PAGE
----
Open Access. Powered by Scholars. Published by Universities.®

Biochemistry, Biophysics, and Structural Biology Commons

Open Access. Powered by Scholars. Published by Universities.®

Articles 1 - 9 of 9

Full-Text Articles in Biochemistry, Biophysics, and Structural Biology

Expression Of Glycine-Rich Proteins Found In Salivary Glands Of The Lone Star Tick (Amblyomma Americanum) Using A Mammalian Cell Line, Annabelle Clark Dec 2016

Expression Of Glycine-Rich Proteins Found In Salivary Glands Of The Lone Star Tick (Amblyomma Americanum) Using A Mammalian Cell Line, Annabelle Clark

Honors Theses

Ticks play an important ecological role as well as a growing role in human health and veterinary care. Ticks are hosts to a plethora of microbial pathogens that can be transferred during feeding to cause tick-borne diseases in humans and many animals. Ticks may in large part owe the success of the transfer of these pathogens between hosts to their complex saliva. The saliva secreted upon a tick’s attachment to a host serves the following, among other, functions: anti-hemostasis of the blood pool, preventing an inflammatory response at the bite site, and serving as a natural anti-microbial substance. An ...


Functional Significance Of Branch Points In Mirtrons, Britton A. Strickland Dec 2016

Functional Significance Of Branch Points In Mirtrons, Britton A. Strickland

Honors Theses

MicroRNAs are a heterogeneous group of small regulatory RNAs generated by many pathways. Mirtrons (miR) are a class of microRNAs produced by splicing, and some mirtrons contain a 3’ tail located downstream from the self-complementary hairpin. During RNA splicing, a loop-like “lariat” intermediate structure is created when the 5’ end of the RNA is attached to an adenine called the branch point. The goal of this project is to uncover the contribution of branch point location to the processing of tailed mirtrons into functional gene regulators. This project approaches this issue from two directions. First, branch points were identified by ...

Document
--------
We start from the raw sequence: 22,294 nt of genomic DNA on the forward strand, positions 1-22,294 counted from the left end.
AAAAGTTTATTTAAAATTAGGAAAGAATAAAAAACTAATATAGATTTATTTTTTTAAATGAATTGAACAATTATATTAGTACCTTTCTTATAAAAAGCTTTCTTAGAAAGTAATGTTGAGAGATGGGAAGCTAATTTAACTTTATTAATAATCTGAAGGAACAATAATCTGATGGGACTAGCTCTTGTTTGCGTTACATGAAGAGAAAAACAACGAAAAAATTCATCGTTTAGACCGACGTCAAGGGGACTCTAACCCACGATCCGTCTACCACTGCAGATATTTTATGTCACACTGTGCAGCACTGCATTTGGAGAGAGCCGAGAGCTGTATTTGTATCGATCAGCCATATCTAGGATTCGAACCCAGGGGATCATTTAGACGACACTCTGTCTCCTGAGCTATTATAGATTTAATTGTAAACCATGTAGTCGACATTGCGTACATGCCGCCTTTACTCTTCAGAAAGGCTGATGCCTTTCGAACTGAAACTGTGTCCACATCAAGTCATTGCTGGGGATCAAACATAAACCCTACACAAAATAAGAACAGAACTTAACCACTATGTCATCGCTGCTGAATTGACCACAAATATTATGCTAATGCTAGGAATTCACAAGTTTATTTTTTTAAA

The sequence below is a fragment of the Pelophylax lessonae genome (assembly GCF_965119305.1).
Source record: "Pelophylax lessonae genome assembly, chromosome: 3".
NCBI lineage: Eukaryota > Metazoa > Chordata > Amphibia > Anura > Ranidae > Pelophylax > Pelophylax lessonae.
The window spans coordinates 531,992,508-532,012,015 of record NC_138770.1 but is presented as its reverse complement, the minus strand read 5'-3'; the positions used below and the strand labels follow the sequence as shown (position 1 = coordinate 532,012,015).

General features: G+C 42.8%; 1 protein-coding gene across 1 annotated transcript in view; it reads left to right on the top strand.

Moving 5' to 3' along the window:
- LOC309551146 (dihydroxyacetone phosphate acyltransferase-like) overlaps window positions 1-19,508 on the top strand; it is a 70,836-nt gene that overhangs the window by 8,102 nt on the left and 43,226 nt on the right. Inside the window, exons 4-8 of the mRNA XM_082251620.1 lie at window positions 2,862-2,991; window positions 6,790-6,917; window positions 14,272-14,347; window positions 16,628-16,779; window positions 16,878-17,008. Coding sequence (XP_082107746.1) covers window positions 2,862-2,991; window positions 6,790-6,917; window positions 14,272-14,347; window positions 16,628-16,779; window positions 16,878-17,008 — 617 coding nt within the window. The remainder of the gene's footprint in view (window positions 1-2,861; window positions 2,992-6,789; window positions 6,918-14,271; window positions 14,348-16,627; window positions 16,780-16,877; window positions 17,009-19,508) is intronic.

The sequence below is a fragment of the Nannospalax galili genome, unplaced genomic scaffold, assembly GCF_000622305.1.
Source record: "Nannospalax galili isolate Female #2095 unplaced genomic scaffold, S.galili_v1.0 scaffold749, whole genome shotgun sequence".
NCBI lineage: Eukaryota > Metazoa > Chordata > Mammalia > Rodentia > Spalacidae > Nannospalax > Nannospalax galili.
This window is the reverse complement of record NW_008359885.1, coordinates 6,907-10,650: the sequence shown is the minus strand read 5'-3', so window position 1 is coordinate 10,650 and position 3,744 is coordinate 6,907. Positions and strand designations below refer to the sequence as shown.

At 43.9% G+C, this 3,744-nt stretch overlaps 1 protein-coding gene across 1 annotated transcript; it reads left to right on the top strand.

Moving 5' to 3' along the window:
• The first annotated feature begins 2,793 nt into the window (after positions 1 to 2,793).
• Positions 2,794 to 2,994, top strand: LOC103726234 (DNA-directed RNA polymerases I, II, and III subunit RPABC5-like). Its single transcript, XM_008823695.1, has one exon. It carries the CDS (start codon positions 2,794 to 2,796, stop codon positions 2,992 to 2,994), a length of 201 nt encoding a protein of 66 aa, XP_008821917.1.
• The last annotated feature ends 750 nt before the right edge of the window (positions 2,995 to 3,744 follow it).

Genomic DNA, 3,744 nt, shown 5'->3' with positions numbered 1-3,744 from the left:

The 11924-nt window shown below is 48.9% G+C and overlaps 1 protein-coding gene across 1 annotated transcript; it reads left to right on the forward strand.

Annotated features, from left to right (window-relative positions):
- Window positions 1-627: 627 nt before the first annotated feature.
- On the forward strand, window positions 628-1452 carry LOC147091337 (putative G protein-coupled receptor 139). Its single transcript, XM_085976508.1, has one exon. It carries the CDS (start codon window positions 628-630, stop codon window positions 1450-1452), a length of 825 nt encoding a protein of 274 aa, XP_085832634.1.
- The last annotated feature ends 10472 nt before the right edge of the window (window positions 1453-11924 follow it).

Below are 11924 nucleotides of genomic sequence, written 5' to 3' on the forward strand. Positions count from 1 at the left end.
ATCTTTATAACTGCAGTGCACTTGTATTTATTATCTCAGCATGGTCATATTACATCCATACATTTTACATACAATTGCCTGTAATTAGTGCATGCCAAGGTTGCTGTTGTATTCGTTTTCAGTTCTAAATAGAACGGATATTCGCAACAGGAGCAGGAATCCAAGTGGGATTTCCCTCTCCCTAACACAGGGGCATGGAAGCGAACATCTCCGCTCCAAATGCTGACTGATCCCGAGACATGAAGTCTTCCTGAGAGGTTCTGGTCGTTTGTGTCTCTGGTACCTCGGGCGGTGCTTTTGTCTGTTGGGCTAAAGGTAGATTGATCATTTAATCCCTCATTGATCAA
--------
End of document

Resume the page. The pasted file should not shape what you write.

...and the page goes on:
Tubulin Post-Translational Modifications Are Altered By Changes In Actin-Myosin Contractility In Non-Muscle Cells, James Mcgee Jun 2016

Tubulin Post-Translational Modifications Are Altered By Changes In Actin-Myosin Contractility In Non-Muscle Cells, James Mcgee

Honors Theses

All cells regulate their contractility by the interaction of actin and myosin. In non-muscle cells, however, this interaction is regulated by rho, a GTPase, which is the upstream effector for multiple pathways. Cell contractility increases when rho is active, and prior research has shown the depolymerization of microtubules (MTs) activates rho. Microtubules play a role in many cellular functions and it is thought that either associations with MT-associated proteins and/or post-translational modifications to tubulin regulate MT functions. Numerous post-translational modifications (PTMs) to microtubules have been identified, but their roles are not well understood. A possible relationship between changes in ...


Painless Hematophagy: The Functional Role Of Novel Tick Metalloproteases In Pain Suppression, Joseph W. Jelinski May 2016

Painless Hematophagy: The Functional Role Of Novel Tick Metalloproteases In Pain Suppression, Joseph W. Jelinski

Honors Theses

Ticks secrete a plethora of pharmacologically active molecules in their saliva while feeding. These allow the tick to feed upon a host over prolonged periods of time in an itch free and painless attachment. The exact mechanism of pain suppression by the tick has barely been investigated. In this study, two angiotensin converting enzymes (ACEs), members of the metalloprotease family, are identified as potentially responsible for the degradation of pro-inflammatory peptides. It is hypothesized that these tick ACEs block the function of bradykinin through degradation of the peptide, contributing to the tick’s ability to conduct a pain and itch-free ...


Using Intrinsic Properties Of Polyaniline To Sense Expression Of The Microrna Let-7, Jared N. Gloria May 2016